What Aircastle Limited’s (NYSE:AYR) ROE Can Tell Us

While some investors are already well versed in financial metrics (hat tip), this article is for those who would like to learn about Return On Equity (ROE) and why it is important. We’ll use ROE to examine Aircastle Limited (NYSE:AYR), by way of a worked example.

Our data shows Aircastle has a return on equity of 10% for the last year. That means that for every $1 worth of shareholders’ equity, it generated $0.10 in profit.

See our latest analysis for Aircastle

How Do I Calculate ROE?

The formula for ROE is:

Return on Equity = Net Profit ÷ Shareholders’ Equity

Or for Aircastle:

10% = US$205m ÷ US$2.0b (Based on the trailing twelve months to June 2019.)

It’s easy to understand the ‘net profit’ part of that equation, but ‘shareholders’ equity’ requires further explanation. It is all earnings retained by the company, plus any capital paid in by shareholders. The easiest way to calculate shareholders’ equity is to subtract the company’s total liabilities from the total assets.

What Does ROE Signify?

Return on Equity measures a company’s profitability against the profit it has kept for the business (plus any capital injections). The ‘return’ is the amount earned after tax over the last twelve months. That means that the higher the ROE, the more profitable the company is. So, all else being equal, a high ROE is better than a low one. Clearly, then, one can use ROE to compare different companies.

Does Aircastle Have A Good ROE?

By comparing a company’s ROE with its industry average, we can get a quick measure of how good it is. Importantly, this is far from a perfect measure, because companies differ significantly within the same industry classification. The image below shows that Aircastle has an ROE that is roughly in line with the Trade Distributors industry average (11%).

NYSE:AYR Past Revenue and Net Income, October 17th 2019
NYSE:AYR Past Revenue and Net Income, October 17th 2019

That isn’t amazing, but it is respectable. ROE can give us a view about company quality, but many investors also look to other factors, such as whether there are insiders buying shares. If you are like me, then you will not want to miss this free list of growing companies that insiders are buying.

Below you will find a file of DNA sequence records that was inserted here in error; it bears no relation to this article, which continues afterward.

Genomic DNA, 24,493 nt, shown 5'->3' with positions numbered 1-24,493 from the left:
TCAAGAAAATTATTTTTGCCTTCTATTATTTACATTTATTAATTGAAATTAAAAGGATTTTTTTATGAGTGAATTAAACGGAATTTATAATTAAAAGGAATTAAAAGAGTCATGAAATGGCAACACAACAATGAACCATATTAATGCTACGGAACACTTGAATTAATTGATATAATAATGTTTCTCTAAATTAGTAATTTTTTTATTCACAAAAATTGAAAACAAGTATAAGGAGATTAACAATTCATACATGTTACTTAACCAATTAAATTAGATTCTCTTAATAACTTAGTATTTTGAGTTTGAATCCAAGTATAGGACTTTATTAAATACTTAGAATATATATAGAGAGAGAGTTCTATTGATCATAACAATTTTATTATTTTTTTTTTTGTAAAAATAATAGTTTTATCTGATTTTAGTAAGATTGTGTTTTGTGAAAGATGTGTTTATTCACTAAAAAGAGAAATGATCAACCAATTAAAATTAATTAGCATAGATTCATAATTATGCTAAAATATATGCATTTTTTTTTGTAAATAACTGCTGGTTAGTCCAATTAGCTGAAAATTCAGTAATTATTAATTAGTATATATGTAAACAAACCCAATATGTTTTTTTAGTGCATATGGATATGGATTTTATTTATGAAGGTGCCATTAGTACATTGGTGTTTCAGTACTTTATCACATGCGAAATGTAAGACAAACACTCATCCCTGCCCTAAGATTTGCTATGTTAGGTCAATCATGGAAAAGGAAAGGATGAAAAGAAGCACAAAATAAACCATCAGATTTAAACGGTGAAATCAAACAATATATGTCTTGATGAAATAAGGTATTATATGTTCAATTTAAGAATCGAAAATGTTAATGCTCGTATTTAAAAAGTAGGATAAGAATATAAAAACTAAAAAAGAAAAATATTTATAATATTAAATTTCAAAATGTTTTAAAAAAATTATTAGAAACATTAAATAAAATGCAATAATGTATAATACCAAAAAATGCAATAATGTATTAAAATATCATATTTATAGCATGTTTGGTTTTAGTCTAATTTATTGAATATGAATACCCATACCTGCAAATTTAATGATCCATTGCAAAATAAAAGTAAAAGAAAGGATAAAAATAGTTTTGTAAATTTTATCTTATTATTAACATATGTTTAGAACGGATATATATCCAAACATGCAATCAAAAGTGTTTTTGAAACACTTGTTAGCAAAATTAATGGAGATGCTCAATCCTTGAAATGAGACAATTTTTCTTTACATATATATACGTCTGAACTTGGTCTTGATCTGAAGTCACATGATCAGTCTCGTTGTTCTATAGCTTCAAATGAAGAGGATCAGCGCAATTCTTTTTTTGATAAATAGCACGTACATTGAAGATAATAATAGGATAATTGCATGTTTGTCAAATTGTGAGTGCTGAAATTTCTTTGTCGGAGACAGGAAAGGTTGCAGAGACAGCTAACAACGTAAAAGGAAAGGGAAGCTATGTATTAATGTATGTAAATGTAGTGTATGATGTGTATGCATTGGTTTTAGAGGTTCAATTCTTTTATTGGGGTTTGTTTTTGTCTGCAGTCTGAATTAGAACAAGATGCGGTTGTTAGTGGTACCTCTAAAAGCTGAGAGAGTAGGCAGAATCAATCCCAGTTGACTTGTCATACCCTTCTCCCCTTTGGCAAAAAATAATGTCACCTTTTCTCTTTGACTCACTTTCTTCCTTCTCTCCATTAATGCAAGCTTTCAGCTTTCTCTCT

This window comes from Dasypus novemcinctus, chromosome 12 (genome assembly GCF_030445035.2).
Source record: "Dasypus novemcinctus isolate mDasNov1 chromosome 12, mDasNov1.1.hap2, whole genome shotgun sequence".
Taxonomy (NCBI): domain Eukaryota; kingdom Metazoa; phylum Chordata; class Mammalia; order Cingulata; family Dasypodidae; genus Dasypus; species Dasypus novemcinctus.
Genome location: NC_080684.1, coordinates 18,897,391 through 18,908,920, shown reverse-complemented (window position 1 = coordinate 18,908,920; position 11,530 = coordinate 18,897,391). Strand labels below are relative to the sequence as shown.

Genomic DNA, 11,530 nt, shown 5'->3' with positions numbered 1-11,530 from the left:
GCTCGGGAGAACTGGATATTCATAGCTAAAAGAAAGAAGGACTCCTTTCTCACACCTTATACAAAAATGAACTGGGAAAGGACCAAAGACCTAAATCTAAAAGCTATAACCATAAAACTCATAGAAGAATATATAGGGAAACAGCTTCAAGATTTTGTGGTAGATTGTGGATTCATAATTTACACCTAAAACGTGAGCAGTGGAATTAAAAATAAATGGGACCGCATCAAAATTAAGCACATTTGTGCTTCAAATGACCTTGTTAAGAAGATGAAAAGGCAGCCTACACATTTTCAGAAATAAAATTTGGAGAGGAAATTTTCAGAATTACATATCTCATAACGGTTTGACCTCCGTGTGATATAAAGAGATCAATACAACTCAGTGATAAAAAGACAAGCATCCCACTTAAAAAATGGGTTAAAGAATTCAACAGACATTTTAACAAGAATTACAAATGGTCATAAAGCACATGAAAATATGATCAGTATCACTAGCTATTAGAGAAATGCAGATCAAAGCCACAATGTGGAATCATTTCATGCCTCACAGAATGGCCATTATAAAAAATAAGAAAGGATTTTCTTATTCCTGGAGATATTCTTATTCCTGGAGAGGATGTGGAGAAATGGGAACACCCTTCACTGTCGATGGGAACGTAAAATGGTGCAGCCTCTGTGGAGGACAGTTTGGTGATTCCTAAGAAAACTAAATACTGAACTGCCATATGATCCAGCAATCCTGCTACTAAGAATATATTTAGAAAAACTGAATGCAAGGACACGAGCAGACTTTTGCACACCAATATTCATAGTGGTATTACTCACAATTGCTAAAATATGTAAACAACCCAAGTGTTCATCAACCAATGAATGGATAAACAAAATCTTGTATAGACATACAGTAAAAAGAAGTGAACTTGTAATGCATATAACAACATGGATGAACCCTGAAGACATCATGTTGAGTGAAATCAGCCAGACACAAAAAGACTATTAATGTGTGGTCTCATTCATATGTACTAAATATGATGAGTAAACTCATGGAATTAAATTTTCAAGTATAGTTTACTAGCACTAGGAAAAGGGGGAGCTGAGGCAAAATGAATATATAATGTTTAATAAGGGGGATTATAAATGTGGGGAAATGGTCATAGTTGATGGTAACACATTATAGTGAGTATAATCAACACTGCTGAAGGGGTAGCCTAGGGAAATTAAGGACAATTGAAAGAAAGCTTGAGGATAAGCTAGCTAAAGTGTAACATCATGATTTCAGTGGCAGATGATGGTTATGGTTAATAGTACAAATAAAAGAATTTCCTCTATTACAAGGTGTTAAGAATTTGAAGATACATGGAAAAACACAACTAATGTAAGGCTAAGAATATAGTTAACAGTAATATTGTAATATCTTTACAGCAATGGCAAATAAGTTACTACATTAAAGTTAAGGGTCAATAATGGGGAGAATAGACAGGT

The Importance Of Debt To Return On Equity

Virtually all companies need money to invest in the business, to grow profits. The cash for investment can come from prior year profits (retained earnings), issuing new shares, or borrowing. In the case of the first and second options, the ROE will reflect this use of cash, for growth. In the latter case, the debt used for growth will improve returns, but won’t affect the total equity. Thus the use of debt can improve ROE, albeit along with extra risk in the case of stormy weather, metaphorically speaking.

Aircastle’s Debt And Its 10% ROE

Aircastle does use a significant amount of debt to increase returns. It has a debt to equity ratio of 2.72. While the ROE isn’t too bad, it would probably be a lot lower if the company was forced to reduce debt. Debt does bring extra risk, so it’s only really worthwhile when a company generates some decent returns from it.

But It’s Just One Metric

Return on equity is a useful indicator of the ability of a business to generate profits and return them to shareholders. Companies that can achieve high returns on equity without too much debt are generally of good quality. If two companies have around the same level of debt to equity, and one has a higher ROE, I’d generally prefer the one with higher ROE.

But ROE is just one piece of a bigger puzzle, since high quality businesses often trade on high multiples of earnings. Profit growth rates, versus the expectations reflected in the price of the stock, are a particularly important to consider. So you might want to take a peek at this data-rich interactive graph of forecasts for the company.

Of course Aircastle may not be the best stock to buy. So you may wish to see this free collection of other companies that have high ROE and low debt.

We aim to bring you long-term focused research analysis driven by fundamental data. Note that our analysis may not factor in the latest price-sensitive company announcements or qualitative material.

If you spot an error that warrants correction, please contact the editor at editorial-team@simplywallst.com. This article by Simply Wall St is general in nature. It does not constitute a recommendation to buy or sell any stock, and does not take account of your objectives, or your financial situation. Simply Wall St has no position in the stocks mentioned. Thank you for reading.